Know The Basic Facts About Propane
Propane is a conventional type of liquefied petroleum gas, and it is among the country's most versatile energy sources. In fact, it supplies approximately four percent of America's energy requirements. Propane is both a liquid and a gas. It is 270 times more compact in liquid form, rather than in gas form, making it more economical to transport or store as a liquid.
Propane's atmospheric temperatures and pressure are at negative 44 degrees Fahrenheit. It is an odorless, colorless, non-toxic gas. Manufacturers of propane add an odor to make it easier to detect in the event of a leak and therefore prevents accidents (such as when somebody forgets to switch off a propane tank). Propane's vapor is a clean-burning fuel.
About 90 percent of propane supply in the United States is domestically produced, while 70 percent of the remaining supply comes from Mexico and Canada. Equal amounts of propane are sourced from natural gas processing and refined crude oil. This way, propane is readily available, and you can acquire a secure energy source that has widely recognized environmental benefits. In fact, it is an approved alternative clean fuel that is indicated in the National Energy Policy Act of 1992 and the 1990 Clean Air Act.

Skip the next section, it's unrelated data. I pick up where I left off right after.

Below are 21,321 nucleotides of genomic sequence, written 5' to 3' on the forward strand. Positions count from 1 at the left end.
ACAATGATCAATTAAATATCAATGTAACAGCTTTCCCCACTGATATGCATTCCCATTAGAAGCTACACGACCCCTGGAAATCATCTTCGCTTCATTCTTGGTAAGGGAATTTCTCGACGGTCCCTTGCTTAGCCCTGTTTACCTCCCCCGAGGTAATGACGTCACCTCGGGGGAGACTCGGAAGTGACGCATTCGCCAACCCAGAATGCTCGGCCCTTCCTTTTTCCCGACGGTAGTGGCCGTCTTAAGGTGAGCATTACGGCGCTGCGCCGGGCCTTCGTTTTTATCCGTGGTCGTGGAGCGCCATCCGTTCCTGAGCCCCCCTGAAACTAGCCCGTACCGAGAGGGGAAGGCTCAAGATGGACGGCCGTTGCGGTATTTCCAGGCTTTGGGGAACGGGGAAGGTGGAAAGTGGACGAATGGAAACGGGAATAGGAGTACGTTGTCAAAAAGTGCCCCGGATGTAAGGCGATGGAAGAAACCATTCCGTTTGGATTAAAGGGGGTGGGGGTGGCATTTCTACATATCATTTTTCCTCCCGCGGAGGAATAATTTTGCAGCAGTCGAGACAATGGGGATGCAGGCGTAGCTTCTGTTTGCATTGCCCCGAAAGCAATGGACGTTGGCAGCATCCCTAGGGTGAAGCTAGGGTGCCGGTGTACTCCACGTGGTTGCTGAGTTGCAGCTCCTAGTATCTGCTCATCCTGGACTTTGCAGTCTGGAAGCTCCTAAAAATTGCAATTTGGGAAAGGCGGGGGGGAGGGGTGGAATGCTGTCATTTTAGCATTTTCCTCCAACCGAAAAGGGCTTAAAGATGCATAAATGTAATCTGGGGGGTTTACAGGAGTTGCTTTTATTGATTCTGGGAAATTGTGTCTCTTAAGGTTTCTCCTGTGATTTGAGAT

Propane for the Home
Approximately 60 million people use propane in the United States. In 1999, the US consumed 19.6 billion gallons of propane for residential, recreational, and commercial usage, as well as for chemical, industrial, utility, agriculture, and internal combustion engine use. For the American home, propane can be a cost effective fuel for heating and cooling systems, as well as for drying clothes, heating water, barbecuing, as well as lighting and residential heating needs.
The Energy Information Administration of the US Department of Energy found that 8.1 million American households use propane, and 4.6 percent of these rely on propane as their main source for heating. Around 16 percent of mobile homes use propane as their main heating source.
Propane as an Alternative Fuel for Automobiles
Nearly four million vehicles in the US run on propane, making it among the most widely used alternative fuels around. The US Department of Energy's Alternative Fuels Data Center found that over 350,000 vehicles run on this fuel, and that there are 4,175 public propane-refueling stations throughout the country.
Vehicles that are powered by propane are often more durable and believed to provide the best driving range and performance. Propane is not as bad as a pollutant as conventional fuel sources, making it a safer fuel for certain applications, such as indoor industrial vehicle operations and forklift trucks.
Propane for Recreation
Many recreational vehicles and equipment use propane to run because it burns cleanly and is portable. Hence, propane lets you power greenhouse heaters, generators, RV appliances, gas grills, and swimming pool heaters. Propane can economically and safely run heaters for whirlpools and saunas as well.
About the Author:
This article was written by ThompsonGas. The 16th largest retail propane company in the U.S., ThompsonGas has been family owned and operated since 1946. The propane gas dealer provides cheap propane for residential and commercial propane gas service to customers across 10 states in the East and Southeast.
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